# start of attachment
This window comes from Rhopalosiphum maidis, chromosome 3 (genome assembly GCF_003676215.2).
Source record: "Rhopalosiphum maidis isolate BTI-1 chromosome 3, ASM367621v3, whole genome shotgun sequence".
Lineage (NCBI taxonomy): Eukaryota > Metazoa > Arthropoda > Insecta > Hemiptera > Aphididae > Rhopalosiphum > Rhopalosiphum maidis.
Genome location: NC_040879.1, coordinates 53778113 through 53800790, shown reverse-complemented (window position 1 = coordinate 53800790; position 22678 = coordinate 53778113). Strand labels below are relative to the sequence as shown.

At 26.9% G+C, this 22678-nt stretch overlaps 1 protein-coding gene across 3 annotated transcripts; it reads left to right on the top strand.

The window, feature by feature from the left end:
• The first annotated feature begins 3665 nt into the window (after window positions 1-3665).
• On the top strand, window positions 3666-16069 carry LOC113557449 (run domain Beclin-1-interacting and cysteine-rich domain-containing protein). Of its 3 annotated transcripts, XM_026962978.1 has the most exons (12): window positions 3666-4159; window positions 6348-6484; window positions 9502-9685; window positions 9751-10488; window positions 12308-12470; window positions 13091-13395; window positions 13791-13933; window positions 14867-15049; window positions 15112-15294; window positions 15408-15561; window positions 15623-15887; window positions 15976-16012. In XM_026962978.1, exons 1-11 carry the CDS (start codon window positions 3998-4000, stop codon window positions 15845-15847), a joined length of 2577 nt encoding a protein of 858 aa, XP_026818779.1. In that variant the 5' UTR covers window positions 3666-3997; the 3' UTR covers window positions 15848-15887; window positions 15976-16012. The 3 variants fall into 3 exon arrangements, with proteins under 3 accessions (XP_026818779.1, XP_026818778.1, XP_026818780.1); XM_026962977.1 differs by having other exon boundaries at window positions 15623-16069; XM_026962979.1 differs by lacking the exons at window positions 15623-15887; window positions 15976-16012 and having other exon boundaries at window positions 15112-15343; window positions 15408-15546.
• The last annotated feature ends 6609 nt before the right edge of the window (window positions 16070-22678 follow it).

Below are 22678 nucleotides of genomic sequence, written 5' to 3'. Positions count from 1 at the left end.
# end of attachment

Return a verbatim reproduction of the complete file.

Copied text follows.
This window comes from Rhopalosiphum maidis, chromosome 3 (genome assembly GCF_003676215.2).
Source record: "Rhopalosiphum maidis isolate BTI-1 chromosome 3, ASM367621v3, whole genome shotgun sequence".
Lineage (NCBI taxonomy): Eukaryota > Metazoa > Arthropoda > Insecta > Hemiptera > Aphididae > Rhopalosiphum > Rhopalosiphum maidis.
Genome location: NC_040879.1, coordinates 53778113 through 53800790, shown reverse-complemented (window position 1 = coordinate 53800790; position 22678 = coordinate 53778113). Strand labels below are relative to the sequence as shown.

At 26.9% G+C, this 22678-nt stretch overlaps 1 protein-coding gene across 3 annotated transcripts; it reads left to right on the top strand.

The window, feature by feature from the left end:
• The first annotated feature begins 3665 nt into the window (after window positions 1-3665).
• On the top strand, window positions 3666-16069 carry LOC113557449 (run domain Beclin-1-interacting and cysteine-rich domain-containing protein). Of its 3 annotated transcripts, XM_026962978.1 has the most exons (12): window positions 3666-4159; window positions 6348-6484; window positions 9502-9685; window positions 9751-10488; window positions 12308-12470; window positions 13091-13395; window positions 13791-13933; window positions 14867-15049; window positions 15112-15294; window positions 15408-15561; window positions 15623-15887; window positions 15976-16012. In XM_026962978.1, exons 1-11 carry the CDS (start codon window positions 3998-4000, stop codon window positions 15845-15847), a joined length of 2577 nt encoding a protein of 858 aa, XP_026818779.1. In that variant the 5' UTR covers window positions 3666-3997; the 3' UTR covers window positions 15848-15887; window positions 15976-16012. The 3 variants fall into 3 exon arrangements, with proteins under 3 accessions (XP_026818779.1, XP_026818778.1, XP_026818780.1); XM_026962977.1 differs by having other exon boundaries at window positions 15623-16069; XM_026962979.1 differs by lacking the exons at window positions 15623-15887; window positions 15976-16012 and having other exon boundaries at window positions 15112-15343; window positions 15408-15546.
• The last annotated feature ends 6609 nt before the right edge of the window (window positions 16070-22678 follow it).

Below are 22678 nucleotides of genomic sequence, written 5' to 3'. Positions count from 1 at the left end.